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Trends: Tables turn: Men fleecing women

By Vision Reporter

Added 24th June 2010 03:00 AM

THE thought of a young woman dating or getting married to an older man for money is a no-brainer. But never has it been normal for a man to date or marry a woman, specifically for her money. However, the latter is a growing trend in Kampala and the perpetuators are not batting an eyelid.

THE thought of a young woman dating or getting married to an older man for money is a no-brainer. But never has it been normal for a man to date or marry a woman, specifically for her money. However, the latter is a growing trend in Kampala and the perpetuators are not batting an eyelid.

By Gilbert Kidimu

THE thought of a young woman dating or getting married to an older man for money is a no-brainer. But never has it been normal for a man to date or marry a woman, specifically for her money. However, the latter is a growing trend in Kampala and the perpetuators are not batting an eyelid.

The movies usually portray such guys as fashionable, handsome guys who could charm a nun. They are witty and funny during day and fabulous in the dim night lights.

Some people, however, prefer to call them calculating conmen who play on the emotions of lonely women in need of companionship, affection and sex.

Sera Nankunda, an accountant, says such men have the right wardrobe, wear the right cologne, know the best hangout places in town; yet cannot afford any.

“They will whisper every sweet word you want to hear, lead you to your car and open the door for you,” she says “In most cases, he gets away with it because he is so smart and good looking that you would not trace a flow in him.”

Sam Magezi on the contrary justifies the trend, arguing that some girls insist on the relationship even when the man is not into her.

“She tries all she can to make you date her; in that situation it feels okay to get money from her.”

Some people, nevertheless, argue that this being a free world in the 21 Century; the trend is acceptable.
“So many notions have changed and you can never say, never,” argues Toniks, a musician.

“If we are used to girls hooking up with older men for money; then if some dude decides to hook up a woman for the same thing, why judge him?” he asks.
Vicky Namata, a sales representative, would not allow a man to rip her off easily.

“This guy had a car when we had just met but after sometime and learning that I had money; he started giving excuses like he had forgotten his ATM card, so I could give him money.

One time he said he was servicing a loan and so could not pay his rent. I realised the scam and immediately told him to go to hell,” she says
But why do they do what, originally, fellow men despised, and what kind of people are they?

“Life in Kampala isn’t simple and once one is used to a certain kind of high lifestyle, they will pull all the stops to maintain the status quo, for instance by getting involved with older, rich women.

In that case, they won’t have the financial obligation of paying for her salon expenses and footing the restaurant bills,” says Tom Twesigye, the managing director of Cleanmax Ltd.

Bahat Kizito, an IT specialist, says such guys are materialistic and want a simple, luxurious life. “For such people, working sucks. Some of them are school dropouts and that means they cannot get a “dream” job yet want a good life.” he argues.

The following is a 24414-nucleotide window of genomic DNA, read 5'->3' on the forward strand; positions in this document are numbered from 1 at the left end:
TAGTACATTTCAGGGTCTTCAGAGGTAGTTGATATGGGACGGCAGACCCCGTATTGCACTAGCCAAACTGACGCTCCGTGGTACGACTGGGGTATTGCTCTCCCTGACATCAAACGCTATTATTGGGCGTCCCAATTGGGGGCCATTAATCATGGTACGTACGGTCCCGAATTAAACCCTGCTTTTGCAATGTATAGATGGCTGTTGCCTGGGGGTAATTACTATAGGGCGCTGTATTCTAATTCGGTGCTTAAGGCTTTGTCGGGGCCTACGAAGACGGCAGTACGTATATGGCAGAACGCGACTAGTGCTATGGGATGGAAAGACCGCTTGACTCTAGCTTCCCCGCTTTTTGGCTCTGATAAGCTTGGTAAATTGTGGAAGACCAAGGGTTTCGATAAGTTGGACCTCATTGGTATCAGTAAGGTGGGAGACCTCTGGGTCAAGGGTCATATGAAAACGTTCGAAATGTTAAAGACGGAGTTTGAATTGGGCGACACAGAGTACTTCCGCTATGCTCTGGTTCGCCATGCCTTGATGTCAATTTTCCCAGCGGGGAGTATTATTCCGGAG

Gigi Mulira, the country manager of Tell-Em, a public relations firm, says for a man to be financially dependent on a woman, something must have gone wrong during his upbringing.

“If your father took care of the family, you obviously learn from that and would not let a woman look after you,” she says.

Experts’ view
Catherine Mwine, a sociologist and lecturer at the Uganda Christian University, says this trend is just part of the change in society.

“It is within humanity’s psychological profile, since there is an interjection of equal opportunity for both genders — a woman is equally educated, empowered with social capital, sometimes to the extent of earning far more than he does,” she says.

“Essentially when a man has more money, he finances his woman. Likewise, a woman who earns more than her man ought to finance him to create a balance,” Mwine says.

She says in case a woman significantly earns more and does not finance her man, it would create problems in a relationship.

“Men are just being human, and in my opinion, that isn’t 'detoothing'.”
Joseph Musaalo, a counselling psychologist at the Uganda Christian University, says some ‘detoothers’ (men who rip off women) get into a relationship with the intention of profiting.

“They genuinely love and care for the girls though their economic status is lower than the woman’s,” he says.
As they continually ask the girls for help, they lose out on the principles of why they were in the relationship in the first place and then they set out to extract money from the girls.

Musaalo says in such relationships, girls often hesitate to ask for money from their boyfriends, for fear of being insulted.

He advises women to be cautious of such men. Out of desperation, many women are forced to go into relationships for fear of being single all their lives.

Little do they know that some of these ‘detoothers’ have other girls who they genuinely love.

So the relationship all becomes a cycle — he steals from one girl to give another.

Trends: Tables turn: Men fleecing women

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